Mary Branscombe (marypcb) wrote,
Mary Branscombe

Faster than a speeding cyclist

We spent Saturday touring the Tour De France Grand Depart Prologue. Orange are providing all the connectivity and telecoms logistics (see The Other Place for geeky details) so we crawled through the lorries and cables filling the mall, climbed up to the radio commentary post, stood on the track at the finish line and then jogged off to Embankment to wait for the shuttle down to Excel. Only a fraction of the journalists covering the Tour fit around the actual course; many others sit in serried ranks in a more organised than usual press room - not just WiFi but power on every desk without crawling under the tables, and giant Machines (they deserve the Capital Letter and some reverb) that recharge any phone battery in 15 minutes. But the really impressive bit, and the fastest we went all day, was the catamaran there and back. We often see the Damien Hurst spotted boat pootling up and down the river; on Saturday it was slamming along, with slowdowns when we passed piers, police boats and inlets. After the usual barges and crawling tourist ferries it was a revalation; the river would be a superb way to get around London. Excel will be the site of part of the Olympics and demolition, small businesses going on fire, levelling and building proceed apace.

Back to Horseguards and we thread our way through the crowds, blocked by security and then escorted across the road by a concerned policeman - I just don't want you to get run over by a bicycle, he confides earnestly. We're not getting in the way of the race, it's just warmups and random cyclists at this point. We arrive for the stamping-back-and-forth bit of the changing of the guards (we've already seen one troop ride in and another ride out). French sporting event, French company, French food; they make lunch in a box both stylish and delicious, with real cheese (Camembert and Beaufort), good red wine at the right temperature and a tasty rolled ham canneloni plus roasted dorade. One of the riders bounces over the gravel, leans his bike against a plantpot and sits down to eat a cake and make a phone call (back to Khazakhstan by the sound of it); we see a great deal of cake eating throughout the day.

After lunch we watch the starters for a while; in reverse order as we walk along, they speed off down the ramp followed by their support car, sit on the ramp being commentated on with an official propping the bike up by holding the rear wheel between his fit, ride up the ramp and sign in, ride in circles at the bottom the of ramp having their tyres wiped down and checked for punctures and get the bike weighed and measured - nothing is under the mininum 7kg 400g but we see one or two have their handlebars adjusted. Nearly all have a solid rear wheel; sometimes you can see light gleaming from facets of carbon fibre; some have three or four thick spokes on the front wheel, most have half the number you'd expect on a normal bike wheel. The frames are normal height but flattened. And the skin tight, nothing to the imagination cycling suits and extended helmets make the cyclists look odd even when you're standing next to them - the helmet sweeps back like an alien head and has as many adverts as the socks that zip over their cycling shoes.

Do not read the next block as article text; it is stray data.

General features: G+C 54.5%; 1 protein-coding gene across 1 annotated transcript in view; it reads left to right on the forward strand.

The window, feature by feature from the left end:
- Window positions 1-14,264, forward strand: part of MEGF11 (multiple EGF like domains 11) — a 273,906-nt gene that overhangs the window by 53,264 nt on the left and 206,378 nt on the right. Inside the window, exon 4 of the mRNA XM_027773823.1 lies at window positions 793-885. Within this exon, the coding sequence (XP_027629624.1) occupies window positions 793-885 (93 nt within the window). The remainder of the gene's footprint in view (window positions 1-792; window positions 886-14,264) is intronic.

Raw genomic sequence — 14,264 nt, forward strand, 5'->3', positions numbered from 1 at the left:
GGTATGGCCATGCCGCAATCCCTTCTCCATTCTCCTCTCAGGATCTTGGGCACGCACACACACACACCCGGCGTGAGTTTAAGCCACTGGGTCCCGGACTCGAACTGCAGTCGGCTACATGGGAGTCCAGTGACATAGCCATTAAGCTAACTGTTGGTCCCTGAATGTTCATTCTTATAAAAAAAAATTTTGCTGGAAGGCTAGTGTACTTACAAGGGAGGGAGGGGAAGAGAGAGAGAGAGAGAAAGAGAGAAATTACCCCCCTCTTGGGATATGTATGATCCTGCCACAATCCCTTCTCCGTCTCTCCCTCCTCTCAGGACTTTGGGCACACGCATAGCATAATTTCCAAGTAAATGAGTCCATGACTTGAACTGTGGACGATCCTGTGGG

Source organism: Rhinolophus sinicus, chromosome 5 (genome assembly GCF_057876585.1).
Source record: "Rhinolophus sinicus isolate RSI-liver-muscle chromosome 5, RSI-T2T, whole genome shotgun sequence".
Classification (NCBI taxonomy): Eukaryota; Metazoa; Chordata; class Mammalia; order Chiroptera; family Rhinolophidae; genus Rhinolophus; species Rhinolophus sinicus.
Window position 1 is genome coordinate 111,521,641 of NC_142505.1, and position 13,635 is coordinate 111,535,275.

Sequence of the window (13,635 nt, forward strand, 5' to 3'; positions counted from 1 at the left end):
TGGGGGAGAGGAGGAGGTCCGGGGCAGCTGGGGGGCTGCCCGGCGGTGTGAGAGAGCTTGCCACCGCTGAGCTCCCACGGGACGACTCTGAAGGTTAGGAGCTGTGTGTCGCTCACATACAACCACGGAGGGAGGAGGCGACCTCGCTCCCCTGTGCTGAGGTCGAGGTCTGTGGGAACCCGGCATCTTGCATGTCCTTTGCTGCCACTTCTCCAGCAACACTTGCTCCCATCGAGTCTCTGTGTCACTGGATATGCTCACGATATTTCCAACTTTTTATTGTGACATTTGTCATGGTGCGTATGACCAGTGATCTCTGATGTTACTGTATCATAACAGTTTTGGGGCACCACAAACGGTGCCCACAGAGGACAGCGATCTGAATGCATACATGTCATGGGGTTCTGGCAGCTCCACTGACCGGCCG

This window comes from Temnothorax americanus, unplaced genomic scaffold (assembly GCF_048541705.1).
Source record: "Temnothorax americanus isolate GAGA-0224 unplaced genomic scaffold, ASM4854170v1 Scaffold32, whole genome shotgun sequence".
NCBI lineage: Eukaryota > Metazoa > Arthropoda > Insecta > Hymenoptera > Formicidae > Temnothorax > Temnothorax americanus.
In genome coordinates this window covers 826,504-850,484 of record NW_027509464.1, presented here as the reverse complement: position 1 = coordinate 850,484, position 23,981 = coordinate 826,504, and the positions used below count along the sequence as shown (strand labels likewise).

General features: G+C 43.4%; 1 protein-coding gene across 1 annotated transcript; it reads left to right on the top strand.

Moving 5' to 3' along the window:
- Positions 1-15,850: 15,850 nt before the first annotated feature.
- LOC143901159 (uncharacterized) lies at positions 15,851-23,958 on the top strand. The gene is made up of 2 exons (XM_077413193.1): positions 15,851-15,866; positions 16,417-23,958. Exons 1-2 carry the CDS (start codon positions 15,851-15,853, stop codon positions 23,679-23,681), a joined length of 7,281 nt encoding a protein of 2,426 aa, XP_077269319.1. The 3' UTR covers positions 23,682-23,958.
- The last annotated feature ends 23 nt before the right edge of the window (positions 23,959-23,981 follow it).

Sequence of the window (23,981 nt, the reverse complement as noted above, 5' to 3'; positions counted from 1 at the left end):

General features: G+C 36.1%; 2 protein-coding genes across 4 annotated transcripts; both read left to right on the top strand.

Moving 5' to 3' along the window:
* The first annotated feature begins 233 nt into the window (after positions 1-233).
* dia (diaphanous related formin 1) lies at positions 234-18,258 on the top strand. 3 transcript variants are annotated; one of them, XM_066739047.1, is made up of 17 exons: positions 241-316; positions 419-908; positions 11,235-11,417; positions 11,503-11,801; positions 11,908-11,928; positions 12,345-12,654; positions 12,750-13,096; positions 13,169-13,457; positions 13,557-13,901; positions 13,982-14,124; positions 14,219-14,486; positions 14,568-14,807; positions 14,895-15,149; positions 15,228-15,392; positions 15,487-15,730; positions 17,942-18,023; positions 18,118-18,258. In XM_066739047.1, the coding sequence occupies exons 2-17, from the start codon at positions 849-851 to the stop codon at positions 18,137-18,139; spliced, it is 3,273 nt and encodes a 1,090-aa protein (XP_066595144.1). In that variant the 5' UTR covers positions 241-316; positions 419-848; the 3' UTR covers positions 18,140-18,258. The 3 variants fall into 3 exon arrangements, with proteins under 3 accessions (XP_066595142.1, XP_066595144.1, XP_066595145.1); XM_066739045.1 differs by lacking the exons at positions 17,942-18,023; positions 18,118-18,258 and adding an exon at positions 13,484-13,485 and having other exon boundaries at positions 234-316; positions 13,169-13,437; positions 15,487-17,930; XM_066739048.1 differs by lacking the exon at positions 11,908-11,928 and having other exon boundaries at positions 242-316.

You really do get up close to the cyclists back stage; next we're taken around the team buses to see the higher seeded cyclists warming up on their own bikes propped up on stands; one by one they finish their cakes and bananas and coca cola and jump in the bike laden car; I'm not sure at which point they jump out and cycle off, but the break seems to be built into the routine, as we saw one chap tucking into a bowl of cereal in the back seat.

Our tour guide knows the cyclists and the team managers and the entourages from having been a pro cyclist and a team manager before moving to Orange so it takes a while to get back to the finish line; we arrive a couple of cyclists before we see Ken Livingston leave, looking tanned and cryptic. There are only 14 riders left to finish the time trial at this point and with the crowds and the curve of the course we can't see as far as Buck House, and we can barely see the giant screens; we know there's a rider on the way when the crowd start applauding and banging on the barriers. When they reach a certain point the timer starts counting up their time (I derive some amusement from the brand being called Festina) and we see a lot of 9.6, 9.15 and 9.30 times on the clock, which means it's fun to see the rider swoosh past but we can tell they're not in contention. Then there's a time of 8.15 and the rider comes barrelling towards us; most of the bikes are dead upright but he's pedalling so hard the bike sways rhythmically as his legs pump and he's over the line in 8.50. The best riders go last in the time trial so all the cyclists we see are fast; only one approaches Cancellera's time and he's 13 seconds behind. The majority of 14 riders we saw seemed to finish around 9.44, putting Cancellera a good way ahead of the main field - but the 7.9km of flat London road aren't much of a test for the 300km 5 hour stages up hill they'll do for the rest of the tour.

We planned to catch Oceans 13 at last but the times didn't work out so we went home for pizza and Lucky Number Slevin: very slick, nicely complex, gruesomely violent, featuring a satsifying ending and impressive wallpaper.

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